Just over a year after the launch of a special unit focused on digital markets within the national competition watchdog, the UK government has put some meat on the bones of what this new Big Tech overseer will focus on – including confirming that they will pay fines. can impose up to 10% of global annual revenue if platform giants fail to adhere to custom codes of conduct.
However, the government still hasn’t confirmed exactly when it expects legislation to empower the Digital Markets Unit (DMU) – it just says it will introduce legislation to make it legally mandatory “in due course”.
The Department for Digital, Culture, Media and Sport (DCMS) responded late yesterday to a consultation on a new “pro-competition regime for digital markets” launched last year, saying that incoming “fair play” rules for Big Tech – which the government wants to make digital markets more open and competitive — will make it easier for UK consumers to switch between Android and iOS; between social media accounts without losing their data; and to have more control over their data (such as by opting out of “personalized” advertising).
DCMS also wants the regime to ensure smartphone users have more choice about which search engine and messaging apps they use – so the DMU appears to be targeting the pre-loading/bundling practices of giants like Apple and Google.
Boosting competition by drafting traffic regulations for platform giants so they deal fairly with corporate customers is another core goal of the reform, with DCMS outlining how it will support small businesses and startups.
“Tens of thousands of small and medium-sized businesses in the UK will get a better deal from the big tech companies they rely on to trade online. Tech companies should warn smaller companies about changes to their algorithms that drive traffic and revenue,” DCMS said in a press release, highlighting the example of changes to search engine algorithms that could “direct traffic away from certain sites.” and businesses that may have a negative impact on their revenues”. (Something many Google competitors have complained about over the years.)
In a statement, digital minister Chris Philp said:
“Technology has revolutionized the way thousands of UK companies do business, helping them reach new customers and bring a range of instant online services at their fingertips. But the dominance of a few tech giants crowds out competition and stifles innovation.
“We want to level the playing field and arm this new tech regulator with a range of powers to drive lower prices, better choice and greater control for consumers, while supporting content creators, innovators and publishers, including in our vital news industry.”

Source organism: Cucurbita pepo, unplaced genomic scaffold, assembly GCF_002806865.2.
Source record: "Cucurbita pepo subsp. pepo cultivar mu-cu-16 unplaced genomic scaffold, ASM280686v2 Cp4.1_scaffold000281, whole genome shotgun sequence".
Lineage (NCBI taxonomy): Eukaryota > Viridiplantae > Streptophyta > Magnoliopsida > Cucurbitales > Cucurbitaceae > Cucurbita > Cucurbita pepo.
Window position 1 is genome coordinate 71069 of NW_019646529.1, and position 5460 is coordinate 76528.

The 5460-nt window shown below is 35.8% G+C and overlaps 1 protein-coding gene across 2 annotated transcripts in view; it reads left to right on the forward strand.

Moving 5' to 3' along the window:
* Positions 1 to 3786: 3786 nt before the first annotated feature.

DCMS also said the inbound measures “will ensure that news publishers can monetize and be fairly paid for their online news content” — saying the DMU will be empowered to “step in to settle price disputes between news outlets and platforms.” unloading”, suggesting the government is taking inspiration from Australia’s News Negotiation Act Act, targeting Facebook and Google.
In advice to the government, published today by the Competition and Markets Authority (CMA), it writes:
“Before any code is introduced, further analysis of the concerns and consultation with the parties should take place through a participatory approach. However, our analysis to date shows that there is an imbalance in bargaining power between platforms and publishers, which affects the publishers’ ability to negotiate terms, and that this imbalance could be addressed through a code .”
App developers will also be able to sell their apps on “fairer and more transparent terms,” per DCMS.
Here, the government is likely using some international moves to force Apple and Google to relinquish total control over their respective app store rules. (Although, the devil will be in the details of the codes of conduct that the DMU will adopt and we will have to wait an unknown amount of time to see those, as DCMS confirmed: “Government will define the digital activities and behavior requirements for companies that fall under the regime when it puts forward the legislation.”)
Per DCMS, only “a small number of companies with substantial and entrenched market power in the UK” will be designated with strategic market status and thus be subject to the regime. “This will ensure that the regime holds the most powerful companies to account for their behavior,” it suggested.